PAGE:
Hoosiers looking for health insurance on the Obamacare marketplace will have another big option next year.
Indianapolis-based Anthem Inc., which quit the program three years ago after racking up huge losses, is jumping back in under a partnership with three hospital systems covering 45 of Indiana’s 92 counties.
Anthem will offer plans in partnership with Indiana University Health in 38 counties stretching from Pulaski County in the north to Orange County in the south, including all of central Indiana.
It will also partner with Union Hospital to offer plans in four counties in the Terre Haute region, and with Methodist Hospital of Gary to offer plans in three counties in northwest Indiana.
People who sign up for the plans will have to get their care from those hospital systems under so-called “narrow networks” in an effort to manage care and keep an eye on costs.
Three other carriers will also offer insurance plans on the marketplace: CareSource Indiana, MHS/Ambetter and US Health and Life Insurance Co.
It’s a key moment for the Affordable Care Act marketplace, to see if other major insurers will follow Anthem back into the program.
Anthem quit the exchange after 2017, saying the individual market was deteriorating and shrinking, making planning and price difficult. The company lost $374 million on its individual health plans on the marketplace in 2016.
But Anthem is now saying that the American Rescue Plan, signed into law on March 11, makes major improvements in access and affordability by increasing eligibility for financial assistance.
“The American Rescue Plan really drummed up a lot of interest in the ACA Marketplace and made the rates a lot more affordable, and increased the subsidies to a lot of people,” Joe Gilbert, vice president of Anthem’s individual and small group sales told IBJ.
Other big insurers, including UnitedHealth Group and Aetna, also jumped out of the marketplace in recent years.
“We’ve seen some the other big carriers go back into other states, like Aetna and UnitedHealthcare,” Gilbert said. “We’re the first big one to go into Indiana.”
Indiana University Health Plans, the insurance arm of IU Health, quit the exchange after 2016, citing “heightened financial uncertainty.” But now IU Health will re-enter the exchange as the provider partner to Anthem.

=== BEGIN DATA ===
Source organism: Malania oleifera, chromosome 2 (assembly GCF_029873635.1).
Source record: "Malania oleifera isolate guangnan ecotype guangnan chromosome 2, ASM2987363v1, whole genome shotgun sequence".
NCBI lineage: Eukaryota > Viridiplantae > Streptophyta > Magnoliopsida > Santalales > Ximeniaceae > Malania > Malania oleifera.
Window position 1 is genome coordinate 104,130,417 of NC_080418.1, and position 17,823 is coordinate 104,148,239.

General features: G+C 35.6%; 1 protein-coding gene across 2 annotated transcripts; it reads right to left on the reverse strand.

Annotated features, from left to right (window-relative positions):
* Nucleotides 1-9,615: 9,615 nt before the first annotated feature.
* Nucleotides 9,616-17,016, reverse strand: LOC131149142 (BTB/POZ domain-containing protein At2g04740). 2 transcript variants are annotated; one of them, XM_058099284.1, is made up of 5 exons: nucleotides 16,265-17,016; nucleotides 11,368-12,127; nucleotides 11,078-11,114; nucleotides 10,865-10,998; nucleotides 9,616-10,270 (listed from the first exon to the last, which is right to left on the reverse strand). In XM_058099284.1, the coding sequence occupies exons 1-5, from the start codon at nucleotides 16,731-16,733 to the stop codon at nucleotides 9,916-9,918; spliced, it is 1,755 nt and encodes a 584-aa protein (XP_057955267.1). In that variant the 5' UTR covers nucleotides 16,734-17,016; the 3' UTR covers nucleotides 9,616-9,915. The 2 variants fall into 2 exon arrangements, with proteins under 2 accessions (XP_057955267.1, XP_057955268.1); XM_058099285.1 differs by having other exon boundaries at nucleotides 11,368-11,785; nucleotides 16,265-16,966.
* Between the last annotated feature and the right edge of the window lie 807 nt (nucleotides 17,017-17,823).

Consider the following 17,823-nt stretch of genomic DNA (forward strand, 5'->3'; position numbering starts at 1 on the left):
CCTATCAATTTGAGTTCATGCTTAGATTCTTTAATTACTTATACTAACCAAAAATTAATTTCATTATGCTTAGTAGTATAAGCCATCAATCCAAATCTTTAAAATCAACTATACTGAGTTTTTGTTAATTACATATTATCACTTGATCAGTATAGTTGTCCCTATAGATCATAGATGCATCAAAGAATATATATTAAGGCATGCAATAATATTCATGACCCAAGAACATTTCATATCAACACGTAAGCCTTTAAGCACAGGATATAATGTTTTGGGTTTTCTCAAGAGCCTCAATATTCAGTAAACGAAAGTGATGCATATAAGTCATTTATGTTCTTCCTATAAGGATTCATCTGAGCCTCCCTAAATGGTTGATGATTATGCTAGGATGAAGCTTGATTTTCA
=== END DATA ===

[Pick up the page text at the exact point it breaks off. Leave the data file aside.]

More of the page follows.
People who buy an Anthem plan in central Indiana will be required to use IU Health’s doctors and hospitals, which are highly ranked by US News and other ranking organizations.
“The hallmark of this plan is close collaboration between the member’s doctors and health insurer,” IU Health said in an emailed statement.
It added that the two organizations would “work jointly on medical management” of consumers to proactively manage their health.
Enrollment begins Nov. 1 and runs through Dec. 15 for coverage that begins Jan. 1. Enrollment closes Jan. 15 for coverage that begins Feb. 1.
The average monthly premium, before subsidies, for a plan in Indiana is $553 for Anthem, $533 for US Health, $520 for CareSource and $616 for MHS/Ambetter, according to information posted on the Indiana Department of Insurance website.
The new law will lower premiums for most people who currently have a health plan through the marketplace, and expand access to financial assistance for more consumers. Premiums will decrease, on average, by $50 per person per month, or by $85 per policy per month.
Anthem said four out of five enrollees will be able to find a plan for $10 or less a month after premium tax credits, and more than half will be able to find a so-called silver plan (which features low deductibles, copayments, and coinsurance) for $10 or less.
To qualify for a subsidy, your household income must be below 138% of the federal poverty level of $26,500 to qualify. To qualify for a premium tax credit, your household income must be between 100% and 400% of the federal poverty level.
Last year, about 130,000 Hoosiers bought health insurance through the exchange.